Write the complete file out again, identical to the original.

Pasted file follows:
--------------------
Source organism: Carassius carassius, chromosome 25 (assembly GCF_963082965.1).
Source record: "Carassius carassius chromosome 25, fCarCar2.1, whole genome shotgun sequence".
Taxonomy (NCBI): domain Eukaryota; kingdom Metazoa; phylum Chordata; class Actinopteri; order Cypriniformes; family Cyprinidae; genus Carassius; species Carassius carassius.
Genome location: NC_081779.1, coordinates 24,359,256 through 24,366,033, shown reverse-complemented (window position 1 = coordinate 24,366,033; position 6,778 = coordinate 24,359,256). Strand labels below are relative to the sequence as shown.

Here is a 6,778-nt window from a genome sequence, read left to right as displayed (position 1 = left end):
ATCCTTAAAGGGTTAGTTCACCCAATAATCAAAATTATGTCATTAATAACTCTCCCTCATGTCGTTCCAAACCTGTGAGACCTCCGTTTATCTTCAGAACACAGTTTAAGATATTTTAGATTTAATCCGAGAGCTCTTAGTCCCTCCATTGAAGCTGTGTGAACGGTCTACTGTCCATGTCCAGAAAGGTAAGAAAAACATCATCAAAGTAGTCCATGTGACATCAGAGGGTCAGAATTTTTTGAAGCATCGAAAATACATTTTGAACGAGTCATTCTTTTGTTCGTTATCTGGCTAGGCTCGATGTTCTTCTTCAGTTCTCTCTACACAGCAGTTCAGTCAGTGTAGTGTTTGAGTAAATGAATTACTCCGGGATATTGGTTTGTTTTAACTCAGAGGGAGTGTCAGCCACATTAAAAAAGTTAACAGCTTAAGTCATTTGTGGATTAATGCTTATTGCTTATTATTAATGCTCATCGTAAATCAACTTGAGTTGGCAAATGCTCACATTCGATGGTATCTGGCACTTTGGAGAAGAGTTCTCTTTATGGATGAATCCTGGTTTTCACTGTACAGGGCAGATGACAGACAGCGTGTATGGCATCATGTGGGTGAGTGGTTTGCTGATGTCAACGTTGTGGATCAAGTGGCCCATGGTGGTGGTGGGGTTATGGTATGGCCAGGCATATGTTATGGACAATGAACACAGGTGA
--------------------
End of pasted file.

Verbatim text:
Source organism: Carassius carassius, chromosome 25 (assembly GCF_963082965.1).
Source record: "Carassius carassius chromosome 25, fCarCar2.1, whole genome shotgun sequence".
Taxonomy (NCBI): domain Eukaryota; kingdom Metazoa; phylum Chordata; class Actinopteri; order Cypriniformes; family Cyprinidae; genus Carassius; species Carassius carassius.
Genome location: NC_081779.1, coordinates 24,359,256 through 24,366,033, shown reverse-complemented (window position 1 = coordinate 24,366,033; position 6,778 = coordinate 24,359,256). Strand labels below are relative to the sequence as shown.

Here is a 6,778-nt window from a genome sequence, read left to right as displayed (position 1 = left end):
ATCCTTAAAGGGTTAGTTCACCCAATAATCAAAATTATGTCATTAATAACTCTCCCTCATGTCGTTCCAAACCTGTGAGACCTCCGTTTATCTTCAGAACACAGTTTAAGATATTTTAGATTTAATCCGAGAGCTCTTAGTCCCTCCATTGAAGCTGTGTGAACGGTCTACTGTCCATGTCCAGAAAGGTAAGAAAAACATCATCAAAGTAGTCCATGTGACATCAGAGGGTCAGAATTTTTTGAAGCATCGAAAATACATTTTGAACGAGTCATTCTTTTGTTCGTTATCTGGCTAGGCTCGATGTTCTTCTTCAGTTCTCTCTACACAGCAGTTCAGTCAGTGTAGTGTTTGAGTAAATGAATTACTCCGGGATATTGGTTTGTTTTAACTCAGAGGGAGTGTCAGCCACATTAAAAAAGTTAACAGCTTAAGTCATTTGTGGATTAATGCTTATTGCTTATTATTAATGCTCATCGTAAATCAACTTGAGTTGGCAAATGCTCACATTCGATGGTATCTGGCACTTTGGAGAAGAGTTCTCTTTATGGATGAATCCTGGTTTTCACTGTACAGGGCAGATGACAGACAGCGTGTATGGCATCATGTGGGTGAGTGGTTTGCTGATGTCAACGTTGTGGATCAAGTGGCCCATGGTGGTGGTGGGGTTATGGTATGGCCAGGCATATGTTATGGACAATGAACACAGGTGA